Finally a victory! Despite continuing lag problems, we maintained good control of the power weapons and powerups, and split the Edge team while maintaining good group coherency. The feeling of a victory after three defeats was great. Much cheering and rejoicing.
Final score: 50-43 to BBC
Round 5 – Last Resort
Unfortunately round 4 was also our last with lovele55, one of our strongest players. Round 5 was a poor performance on our part. Edge had clearly logged a lot of hours on this map, and showed it by totally dominating the vehicles and putting in excellent sniper performance. On our side, we don’t play Last Resort so often and so were less familiar with it. Consequently we didn’t manage to maintain good team coherency here, and the end result was our poorest performance in terms of score ratio. That stung a bit harder here, since we’d just started playing to 100 instead of 50 kills.
Final score: 100-55 to Edge
Round 6 – Rat’s Nest
We had a strong start on this map, and I saw some awesome Grav hammer work from r0nstar – he blasted a passing enemy Warthog straight off the cliff near rocket spawn. Unfortunately, our bane on this map was Edge’s attack dog, Knight640 – this is where I realized that I was doing the auto-choke thing whenever I saw him. I tried to work against this, but his weapon control and precision of aim are superlative. Edge also managed to work together as a team very well, while our respawning split us up quite a bit. A solid win by Edge.
Final score: 100-66 to Edge
Round 7 – Sandbox
Another unfamiliar map for us. I spotted Edge running a good strategy here: running a ‘Hog in a circular pattern around the dunes on the map periphery, shooting inwards. I got a hog and imitated their move, driving around with theangryg00se manning the gun. The result was a spree for Goose – which was cut short when a Warthog re-spawned directly in our path, popping into existence about 10m straight in front of us as we barelled along at full speed. There was no time to react; we crashed right into it, and before we could build up speed again we quickly fell prey to grenades and BR fire from the base complex nearby. Later on, r0nstar and I managed to get into another hog and do the circling thing again, resulting in a spree for Ronnie. It ended when we made the mistake of stopping to change for a fresh ‘Hog, which again meant that we were attacked and killed with BRs and grenades. Schoolboy error. Lesson: don’t ever get off the ‘Hog, keep your speed up.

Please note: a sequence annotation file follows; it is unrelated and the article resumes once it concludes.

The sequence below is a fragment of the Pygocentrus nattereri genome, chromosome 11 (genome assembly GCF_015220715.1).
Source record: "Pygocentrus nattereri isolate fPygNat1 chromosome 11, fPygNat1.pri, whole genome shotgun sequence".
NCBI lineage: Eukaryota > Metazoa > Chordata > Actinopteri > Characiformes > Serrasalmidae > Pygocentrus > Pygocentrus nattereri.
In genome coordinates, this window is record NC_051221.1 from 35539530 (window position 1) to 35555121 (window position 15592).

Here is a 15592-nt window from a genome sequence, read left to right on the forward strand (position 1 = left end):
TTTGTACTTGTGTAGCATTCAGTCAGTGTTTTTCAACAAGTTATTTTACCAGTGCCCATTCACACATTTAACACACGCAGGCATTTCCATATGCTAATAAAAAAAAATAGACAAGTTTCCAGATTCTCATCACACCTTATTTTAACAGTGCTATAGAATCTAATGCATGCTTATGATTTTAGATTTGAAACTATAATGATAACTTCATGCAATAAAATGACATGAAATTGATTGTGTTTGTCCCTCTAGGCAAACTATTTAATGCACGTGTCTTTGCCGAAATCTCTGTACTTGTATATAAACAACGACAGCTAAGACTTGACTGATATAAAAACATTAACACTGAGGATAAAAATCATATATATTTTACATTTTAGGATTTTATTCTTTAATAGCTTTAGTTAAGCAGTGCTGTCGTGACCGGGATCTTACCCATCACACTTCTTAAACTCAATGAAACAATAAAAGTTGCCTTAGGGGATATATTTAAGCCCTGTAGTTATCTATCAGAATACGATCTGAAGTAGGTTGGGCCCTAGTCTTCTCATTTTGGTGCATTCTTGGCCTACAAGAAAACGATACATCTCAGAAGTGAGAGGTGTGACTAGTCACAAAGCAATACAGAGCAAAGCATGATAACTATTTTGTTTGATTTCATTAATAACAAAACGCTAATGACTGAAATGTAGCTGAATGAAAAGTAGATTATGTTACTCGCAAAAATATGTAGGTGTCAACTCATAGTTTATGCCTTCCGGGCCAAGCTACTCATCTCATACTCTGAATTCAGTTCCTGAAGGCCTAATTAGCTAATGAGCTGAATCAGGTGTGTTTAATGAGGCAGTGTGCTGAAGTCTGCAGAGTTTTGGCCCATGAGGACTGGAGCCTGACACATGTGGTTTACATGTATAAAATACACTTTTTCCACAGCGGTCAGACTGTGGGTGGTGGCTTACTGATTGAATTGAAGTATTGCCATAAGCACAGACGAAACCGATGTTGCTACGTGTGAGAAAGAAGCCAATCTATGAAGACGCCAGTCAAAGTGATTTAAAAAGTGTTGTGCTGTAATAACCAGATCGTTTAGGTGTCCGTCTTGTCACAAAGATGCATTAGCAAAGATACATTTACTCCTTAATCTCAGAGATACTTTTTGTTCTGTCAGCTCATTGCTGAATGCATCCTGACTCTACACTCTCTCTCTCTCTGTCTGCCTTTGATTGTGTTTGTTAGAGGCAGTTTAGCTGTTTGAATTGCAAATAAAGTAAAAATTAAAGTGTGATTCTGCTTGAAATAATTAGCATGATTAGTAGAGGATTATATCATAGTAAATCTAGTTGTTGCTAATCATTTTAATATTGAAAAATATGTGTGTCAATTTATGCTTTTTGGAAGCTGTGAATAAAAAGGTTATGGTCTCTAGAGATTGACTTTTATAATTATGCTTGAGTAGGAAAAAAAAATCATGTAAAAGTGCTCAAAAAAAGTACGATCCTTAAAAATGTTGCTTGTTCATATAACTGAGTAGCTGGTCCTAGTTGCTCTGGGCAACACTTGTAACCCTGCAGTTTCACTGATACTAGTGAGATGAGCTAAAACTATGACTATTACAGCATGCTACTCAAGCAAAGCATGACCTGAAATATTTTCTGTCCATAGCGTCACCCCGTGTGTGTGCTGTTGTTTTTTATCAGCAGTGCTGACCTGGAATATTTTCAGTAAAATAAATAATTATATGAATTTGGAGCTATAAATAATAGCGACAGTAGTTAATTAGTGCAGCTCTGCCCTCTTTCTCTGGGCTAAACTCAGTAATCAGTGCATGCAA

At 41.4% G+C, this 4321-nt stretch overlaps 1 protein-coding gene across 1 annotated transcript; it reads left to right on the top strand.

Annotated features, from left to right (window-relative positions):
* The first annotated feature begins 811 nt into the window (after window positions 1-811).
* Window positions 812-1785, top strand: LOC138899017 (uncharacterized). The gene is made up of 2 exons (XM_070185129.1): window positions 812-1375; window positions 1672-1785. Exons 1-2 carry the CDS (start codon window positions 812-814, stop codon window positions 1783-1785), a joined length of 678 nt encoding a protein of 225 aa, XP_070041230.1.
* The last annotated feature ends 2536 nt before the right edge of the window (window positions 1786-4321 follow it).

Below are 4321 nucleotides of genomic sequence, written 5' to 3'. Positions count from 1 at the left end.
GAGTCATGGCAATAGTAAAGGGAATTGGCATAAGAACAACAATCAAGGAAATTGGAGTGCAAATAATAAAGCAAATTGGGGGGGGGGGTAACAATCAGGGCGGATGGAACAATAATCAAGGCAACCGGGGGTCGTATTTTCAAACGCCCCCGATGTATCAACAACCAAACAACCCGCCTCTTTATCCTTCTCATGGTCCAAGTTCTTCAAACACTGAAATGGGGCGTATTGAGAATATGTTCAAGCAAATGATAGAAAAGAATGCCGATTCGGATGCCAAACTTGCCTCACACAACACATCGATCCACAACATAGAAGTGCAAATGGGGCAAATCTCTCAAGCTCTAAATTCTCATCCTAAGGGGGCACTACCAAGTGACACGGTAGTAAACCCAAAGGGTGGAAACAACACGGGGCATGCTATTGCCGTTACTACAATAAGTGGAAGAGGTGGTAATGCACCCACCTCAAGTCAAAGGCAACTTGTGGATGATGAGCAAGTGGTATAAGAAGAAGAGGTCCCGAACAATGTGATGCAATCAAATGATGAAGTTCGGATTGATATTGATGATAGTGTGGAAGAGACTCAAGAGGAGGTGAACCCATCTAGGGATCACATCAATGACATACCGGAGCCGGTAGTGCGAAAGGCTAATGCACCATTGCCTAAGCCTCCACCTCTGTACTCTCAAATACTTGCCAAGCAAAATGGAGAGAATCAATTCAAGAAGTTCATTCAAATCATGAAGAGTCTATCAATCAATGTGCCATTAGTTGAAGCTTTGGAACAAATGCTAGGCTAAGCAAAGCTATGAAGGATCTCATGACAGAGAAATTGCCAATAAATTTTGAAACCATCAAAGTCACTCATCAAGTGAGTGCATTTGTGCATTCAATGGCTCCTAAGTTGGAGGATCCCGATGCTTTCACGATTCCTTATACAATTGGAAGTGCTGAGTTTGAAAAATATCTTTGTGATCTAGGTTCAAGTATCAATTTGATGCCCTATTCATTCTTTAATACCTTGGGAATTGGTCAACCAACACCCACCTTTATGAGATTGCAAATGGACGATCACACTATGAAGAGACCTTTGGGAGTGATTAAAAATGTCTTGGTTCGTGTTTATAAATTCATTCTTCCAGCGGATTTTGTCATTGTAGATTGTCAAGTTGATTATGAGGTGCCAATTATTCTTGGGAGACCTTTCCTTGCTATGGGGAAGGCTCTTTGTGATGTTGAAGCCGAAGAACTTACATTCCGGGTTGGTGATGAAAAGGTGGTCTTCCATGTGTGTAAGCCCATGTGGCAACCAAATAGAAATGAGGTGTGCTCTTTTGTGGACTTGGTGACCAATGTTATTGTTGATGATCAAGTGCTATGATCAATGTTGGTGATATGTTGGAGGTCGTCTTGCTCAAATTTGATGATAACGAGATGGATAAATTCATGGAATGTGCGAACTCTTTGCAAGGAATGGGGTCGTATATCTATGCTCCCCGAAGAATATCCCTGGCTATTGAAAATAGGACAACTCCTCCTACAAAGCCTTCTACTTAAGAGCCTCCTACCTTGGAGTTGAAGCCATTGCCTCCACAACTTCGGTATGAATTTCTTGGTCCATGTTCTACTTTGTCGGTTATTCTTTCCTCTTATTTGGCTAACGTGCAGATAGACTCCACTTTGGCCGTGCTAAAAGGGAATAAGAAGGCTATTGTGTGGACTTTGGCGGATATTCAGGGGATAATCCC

Final Score: 100-66 to Edge
Round 8 – High Ground
Still a lot of lag here. Though it was another of ‘our’ maps, we were pretty demoralized by this point and perhaps didn’t work as well together as we could have.
Final Score: 100-67 to Edge
Round 9 – Guardian
Knight 640 left after the match on High Ground, and his contribution to Edge’s performance is immediately apparent: we won all the remaining games without him. This match on Guardian was fast and furious. With so many players on such a small map, it was impossible not to maintain team coherency here – and it showed in our performance. Though Edge gained an early lead, several of us (notably DirtySi and BrutalBruiser, who really owns this map) had a really good game on this map. We managed to score a surprising last-minute rebound and clinched a close win. For my part I’ll never forget the feeling of victory this late in the game – from sour defeat into bitter, hard-won triumph.
Final score: 100-98 to BBC
Round 10 – Blackout
Lag on this map was unbelievable, resulting in plenty of random deaths and glitching. Again, though, because there were so many of us and such a small map, we managed to work together by calling enemy locations and concentrating our efforts. Good game all on this one.
Final score: 100-94 to BBC